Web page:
Apple wants TV makers to build its AirPlay media-sharing protocol into their sets - if a claim that it's pondering licensing the technology is true. Apple already allows hi-fi manufacturers - Denon and Altec Lansing offer kit, for example - to incorporate AirPlay to pick up audio streams from iTunes running on Macs and Windows …
Apple should remain tight about this and not give it to anyone
DLNA enabled sets already allow manufacturers to do this. It is a standard that is supported by many devices not made by Apple. It currently allows an easy way to stream video and audio from pretty mych any device wether they are wired or wireless. It also alows any file type to be played, not just the ones apple tell you you can use.
New Samsung TV's already support wireless streaming so trying to get Apple to join in will just ruin pretty much the only time the correct technology has been used from the start.
I don't see the problem
It's just competition in the marketplace, and DLNA isn't actually supported by very many devices. Competition is how we run our capitalist societies. I vote: let Apple license their proprietary solution, let the market decide. If, as you seem to imply, it has already decided then there seems to be little damage that Apple can possibly do.
"It also alows any file type to be played, not just the ones apple tell you you can use."
DLNA may work on general principal that any format can be supported, but the actual formats supported are still dictated by the device manufacturer. My DLNA Samsung TV, for example, will not play many HD formats and the issue existed with my previous set top DLNA client.
There is no way to add new codecs to either and so the DLNA functinality became pretty useless within a few months and has been replaced by a jailbroken Apple TV running XBMC.
I do think that DLNA is the way forward, but it isn't just Apple who restrict the formats supported.
'It also alows any file type to be played, not just the ones apple tell you you can use.'
You are joking aren't you? DLNA is an absolute minefield of disparate devices with widely varying capabilities each only capable of playing back a very limited variety of file formats.
It's the DLNA servers that do all the hard work by interrogating the device and then transcoding on the fly to an appropriate format.
It's almost guaranteed *not* to work without extensive fiddling, which is quite the opposite of the experience you would get if Apple got involved.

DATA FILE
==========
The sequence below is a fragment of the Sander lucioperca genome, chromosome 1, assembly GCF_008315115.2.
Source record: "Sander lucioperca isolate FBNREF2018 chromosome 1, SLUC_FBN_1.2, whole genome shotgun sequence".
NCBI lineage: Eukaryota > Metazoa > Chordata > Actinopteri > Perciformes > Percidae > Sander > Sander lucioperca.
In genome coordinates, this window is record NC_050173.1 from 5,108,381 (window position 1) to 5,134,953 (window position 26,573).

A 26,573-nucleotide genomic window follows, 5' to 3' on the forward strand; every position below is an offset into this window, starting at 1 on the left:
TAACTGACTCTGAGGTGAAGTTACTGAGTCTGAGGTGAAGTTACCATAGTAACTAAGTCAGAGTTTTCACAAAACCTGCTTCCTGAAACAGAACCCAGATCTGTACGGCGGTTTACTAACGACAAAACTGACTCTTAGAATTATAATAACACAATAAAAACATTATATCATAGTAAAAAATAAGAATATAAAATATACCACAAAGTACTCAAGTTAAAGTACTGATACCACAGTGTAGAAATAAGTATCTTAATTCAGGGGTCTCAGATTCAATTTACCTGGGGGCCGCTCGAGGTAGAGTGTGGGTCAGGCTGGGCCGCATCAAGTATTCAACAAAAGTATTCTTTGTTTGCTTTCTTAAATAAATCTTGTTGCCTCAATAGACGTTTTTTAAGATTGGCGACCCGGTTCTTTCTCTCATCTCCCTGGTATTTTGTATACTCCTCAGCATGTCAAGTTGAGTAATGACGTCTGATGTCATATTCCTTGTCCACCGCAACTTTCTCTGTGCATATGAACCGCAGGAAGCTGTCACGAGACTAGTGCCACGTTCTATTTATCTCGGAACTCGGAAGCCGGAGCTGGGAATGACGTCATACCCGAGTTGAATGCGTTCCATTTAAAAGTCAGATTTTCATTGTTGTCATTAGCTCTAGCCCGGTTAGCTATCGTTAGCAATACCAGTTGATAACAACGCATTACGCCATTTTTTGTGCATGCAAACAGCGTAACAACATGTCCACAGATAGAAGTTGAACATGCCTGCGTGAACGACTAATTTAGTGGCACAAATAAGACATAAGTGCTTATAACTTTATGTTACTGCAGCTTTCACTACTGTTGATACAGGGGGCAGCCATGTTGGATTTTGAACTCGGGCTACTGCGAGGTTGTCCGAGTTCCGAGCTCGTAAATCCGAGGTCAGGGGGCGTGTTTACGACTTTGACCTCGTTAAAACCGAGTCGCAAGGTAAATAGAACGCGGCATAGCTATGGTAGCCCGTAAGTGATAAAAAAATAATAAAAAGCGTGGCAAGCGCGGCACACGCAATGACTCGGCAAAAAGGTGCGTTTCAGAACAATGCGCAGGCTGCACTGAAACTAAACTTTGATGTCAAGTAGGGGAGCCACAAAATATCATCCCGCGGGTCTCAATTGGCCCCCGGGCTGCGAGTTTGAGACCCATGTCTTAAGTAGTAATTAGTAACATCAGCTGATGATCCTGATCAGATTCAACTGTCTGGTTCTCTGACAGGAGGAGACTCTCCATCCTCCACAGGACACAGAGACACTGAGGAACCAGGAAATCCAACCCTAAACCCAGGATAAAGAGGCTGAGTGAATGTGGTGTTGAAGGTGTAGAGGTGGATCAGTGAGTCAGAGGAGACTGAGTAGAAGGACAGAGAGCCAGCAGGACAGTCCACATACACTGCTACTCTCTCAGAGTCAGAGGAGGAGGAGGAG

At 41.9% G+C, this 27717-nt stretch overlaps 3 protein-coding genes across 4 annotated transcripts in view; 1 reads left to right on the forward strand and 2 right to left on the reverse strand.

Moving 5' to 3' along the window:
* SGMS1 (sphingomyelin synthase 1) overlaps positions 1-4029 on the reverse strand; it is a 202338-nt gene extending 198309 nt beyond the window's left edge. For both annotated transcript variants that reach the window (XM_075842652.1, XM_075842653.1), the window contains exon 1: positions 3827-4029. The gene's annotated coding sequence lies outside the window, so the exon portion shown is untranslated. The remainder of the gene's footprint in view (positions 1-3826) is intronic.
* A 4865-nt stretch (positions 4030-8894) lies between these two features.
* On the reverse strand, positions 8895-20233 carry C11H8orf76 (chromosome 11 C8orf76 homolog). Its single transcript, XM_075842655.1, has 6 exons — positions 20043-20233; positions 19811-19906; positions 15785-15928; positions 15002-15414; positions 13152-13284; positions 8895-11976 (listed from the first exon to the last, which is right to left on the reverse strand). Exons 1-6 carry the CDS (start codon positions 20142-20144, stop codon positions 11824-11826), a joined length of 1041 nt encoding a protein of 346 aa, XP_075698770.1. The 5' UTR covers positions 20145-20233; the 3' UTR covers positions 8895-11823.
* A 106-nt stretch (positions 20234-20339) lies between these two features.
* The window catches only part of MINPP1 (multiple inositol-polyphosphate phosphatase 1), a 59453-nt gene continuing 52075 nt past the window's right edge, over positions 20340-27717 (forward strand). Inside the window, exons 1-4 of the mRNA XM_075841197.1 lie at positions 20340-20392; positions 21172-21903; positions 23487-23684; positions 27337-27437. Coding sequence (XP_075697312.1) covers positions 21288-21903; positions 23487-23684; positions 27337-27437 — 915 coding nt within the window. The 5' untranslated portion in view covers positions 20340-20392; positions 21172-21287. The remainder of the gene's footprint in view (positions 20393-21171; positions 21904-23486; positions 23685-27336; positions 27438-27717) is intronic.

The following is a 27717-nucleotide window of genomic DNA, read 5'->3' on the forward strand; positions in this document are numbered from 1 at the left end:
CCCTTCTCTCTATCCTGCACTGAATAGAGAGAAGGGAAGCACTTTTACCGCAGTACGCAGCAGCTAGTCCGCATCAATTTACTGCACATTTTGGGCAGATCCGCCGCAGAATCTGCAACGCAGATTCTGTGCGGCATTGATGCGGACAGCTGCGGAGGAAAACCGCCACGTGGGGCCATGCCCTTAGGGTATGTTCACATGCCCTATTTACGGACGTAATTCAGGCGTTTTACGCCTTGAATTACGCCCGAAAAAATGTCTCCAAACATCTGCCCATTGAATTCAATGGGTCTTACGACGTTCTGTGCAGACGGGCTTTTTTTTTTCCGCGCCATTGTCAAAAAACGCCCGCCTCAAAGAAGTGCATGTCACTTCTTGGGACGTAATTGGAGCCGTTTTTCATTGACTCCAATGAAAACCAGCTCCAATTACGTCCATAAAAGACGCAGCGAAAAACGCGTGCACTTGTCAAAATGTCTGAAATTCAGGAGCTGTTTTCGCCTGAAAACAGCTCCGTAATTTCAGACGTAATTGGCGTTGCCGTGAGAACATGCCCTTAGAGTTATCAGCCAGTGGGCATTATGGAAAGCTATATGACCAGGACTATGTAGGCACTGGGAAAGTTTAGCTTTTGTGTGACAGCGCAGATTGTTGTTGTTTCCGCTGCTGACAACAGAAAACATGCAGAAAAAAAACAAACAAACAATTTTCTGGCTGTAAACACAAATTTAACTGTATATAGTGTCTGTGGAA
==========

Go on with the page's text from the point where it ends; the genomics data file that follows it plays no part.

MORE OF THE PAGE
I'm not quite sure why you're blaming the protocol for this. DLNA's job is a facilitator. It allows player devices to discover media server devices, to connect, to be able to browse the content and to initiate streaming of data from servers.
Of course you can get situations where your TV won't have native support for a format and of course that software based servers might require fiddling to bypass firewalls and so on.
However you CAN buy plug and play media servers which require very little configuration and media players which require very little configuration. For example a Synology NAS box can be set up as a DLNA server with a few clicks and will happily stream content to PS3s, 360s or many other DLNA enabled player boxes.
@DrXym - It's all about the profiles
DLNA consists of hundreds of different profiles, each describing the container format and codecs that it supports. For DLNA to work, your broadcaster and receiver must support the same profile, and the file you wish to broadcast must be supported by that profile.
Since there are so many profiles to choose from, a lot of devices (broadcasters and receivers) will only support a small subset. The beefier the device, the more profiles it is likely to support. Eg, a PS 3 is an insanely powerful device, and so supports lots of profiles as a DLNA receiver, where as a Panasonic TV is quite a weak device, and only supports a few specific profiles.
If you don't take my word for it, here is the view of someone who spends their time making DLNA work correctly:
It's an utter fail of a protocol, that really just allows manufacturers to add another tick box on the front of their box. I'm glad you find it useful though.
Apple get $4 for every device that ships with AirPlay
Strange, I thought the Apple business model would demand 30% of the retail price of every TV sold.
I doubt it
Apple really aren't a "sharing" kinda company. They've had a bad experience with third party licenses and one of the first act of his steveness was to kill system 7 licensors.
Next thing they'll be telling us is that you will be able to buy third-party iPod docks soon...